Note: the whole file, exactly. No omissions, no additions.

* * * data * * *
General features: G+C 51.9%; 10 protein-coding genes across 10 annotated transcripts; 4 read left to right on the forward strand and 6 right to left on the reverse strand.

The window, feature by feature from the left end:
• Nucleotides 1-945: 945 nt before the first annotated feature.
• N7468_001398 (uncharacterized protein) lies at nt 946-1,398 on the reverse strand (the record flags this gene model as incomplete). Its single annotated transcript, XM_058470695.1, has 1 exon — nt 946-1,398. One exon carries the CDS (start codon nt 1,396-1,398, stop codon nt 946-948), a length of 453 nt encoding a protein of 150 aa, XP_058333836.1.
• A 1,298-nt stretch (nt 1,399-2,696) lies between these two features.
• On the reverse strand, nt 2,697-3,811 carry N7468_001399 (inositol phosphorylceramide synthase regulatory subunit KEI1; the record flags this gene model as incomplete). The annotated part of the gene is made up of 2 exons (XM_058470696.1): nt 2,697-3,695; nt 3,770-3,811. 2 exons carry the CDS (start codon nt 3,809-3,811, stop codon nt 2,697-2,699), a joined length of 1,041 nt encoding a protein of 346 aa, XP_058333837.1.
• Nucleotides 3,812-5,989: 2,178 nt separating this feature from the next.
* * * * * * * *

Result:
General features: G+C 51.9%; 10 protein-coding genes across 10 annotated transcripts; 4 read left to right on the forward strand and 6 right to left on the reverse strand.

The window, feature by feature from the left end:
• Nucleotides 1-945: 945 nt before the first annotated feature.
• N7468_001398 (uncharacterized protein) lies at nt 946-1,398 on the reverse strand (the record flags this gene model as incomplete). Its single annotated transcript, XM_058470695.1, has 1 exon — nt 946-1,398. One exon carries the CDS (start codon nt 1,396-1,398, stop codon nt 946-948), a length of 453 nt encoding a protein of 150 aa, XP_058333836.1.
• A 1,298-nt stretch (nt 1,399-2,696) lies between these two features.
• On the reverse strand, nt 2,697-3,811 carry N7468_001399 (inositol phosphorylceramide synthase regulatory subunit KEI1; the record flags this gene model as incomplete). The annotated part of the gene is made up of 2 exons (XM_058470696.1): nt 2,697-3,695; nt 3,770-3,811. 2 exons carry the CDS (start codon nt 3,809-3,811, stop codon nt 2,697-2,699), a joined length of 1,041 nt encoding a protein of 346 aa, XP_058333837.1.
• Nucleotides 3,812-5,989: 2,178 nt separating this feature from the next.